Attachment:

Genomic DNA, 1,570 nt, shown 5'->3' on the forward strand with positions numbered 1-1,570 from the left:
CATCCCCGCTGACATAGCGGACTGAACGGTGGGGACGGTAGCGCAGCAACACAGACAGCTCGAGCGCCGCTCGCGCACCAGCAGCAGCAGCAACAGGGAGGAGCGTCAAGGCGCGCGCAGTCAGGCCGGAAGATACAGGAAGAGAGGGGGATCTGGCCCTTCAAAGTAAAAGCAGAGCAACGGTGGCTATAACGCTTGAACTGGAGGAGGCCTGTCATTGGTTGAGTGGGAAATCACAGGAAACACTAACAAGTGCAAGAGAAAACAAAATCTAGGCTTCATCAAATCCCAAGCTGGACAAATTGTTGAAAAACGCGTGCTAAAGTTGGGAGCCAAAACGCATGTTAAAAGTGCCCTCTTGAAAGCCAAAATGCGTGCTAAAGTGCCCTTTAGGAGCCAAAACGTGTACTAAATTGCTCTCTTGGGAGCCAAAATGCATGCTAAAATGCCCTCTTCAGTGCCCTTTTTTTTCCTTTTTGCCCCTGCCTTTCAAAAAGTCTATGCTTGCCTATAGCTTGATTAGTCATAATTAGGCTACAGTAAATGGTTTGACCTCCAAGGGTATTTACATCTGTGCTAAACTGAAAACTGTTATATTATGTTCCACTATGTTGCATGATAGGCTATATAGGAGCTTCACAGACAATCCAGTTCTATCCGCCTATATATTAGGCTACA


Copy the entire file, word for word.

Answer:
Genomic DNA, 1,570 nt, shown 5'->3' on the forward strand with positions numbered 1-1,570 from the left:
CATCCCCGCTGACATAGCGGACTGAACGGTGGGGACGGTAGCGCAGCAACACAGACAGCTCGAGCGCCGCTCGCGCACCAGCAGCAGCAGCAACAGGGAGGAGCGTCAAGGCGCGCGCAGTCAGGCCGGAAGATACAGGAAGAGAGGGGGATCTGGCCCTTCAAAGTAAAAGCAGAGCAACGGTGGCTATAACGCTTGAACTGGAGGAGGCCTGTCATTGGTTGAGTGGGAAATCACAGGAAACACTAACAAGTGCAAGAGAAAACAAAATCTAGGCTTCATCAAATCCCAAGCTGGACAAATTGTTGAAAAACGCGTGCTAAAGTTGGGAGCCAAAACGCATGTTAAAAGTGCCCTCTTGAAAGCCAAAATGCGTGCTAAAGTGCCCTTTAGGAGCCAAAACGTGTACTAAATTGCTCTCTTGGGAGCCAAAATGCATGCTAAAATGCCCTCTTCAGTGCCCTTTTTTTTCCTTTTTGCCCCTGCCTTTCAAAAAGTCTATGCTTGCCTATAGCTTGATTAGTCATAATTAGGCTACAGTAAATGGTTTGACCTCCAAGGGTATTTACATCTGTGCTAAACTGAAAACTGTTATATTATGTTCCACTATGTTGCATGATAGGCTATATAGGAGCTTCACAGACAATCCAGTTCTATCCGCCTATATATTAGGCTACA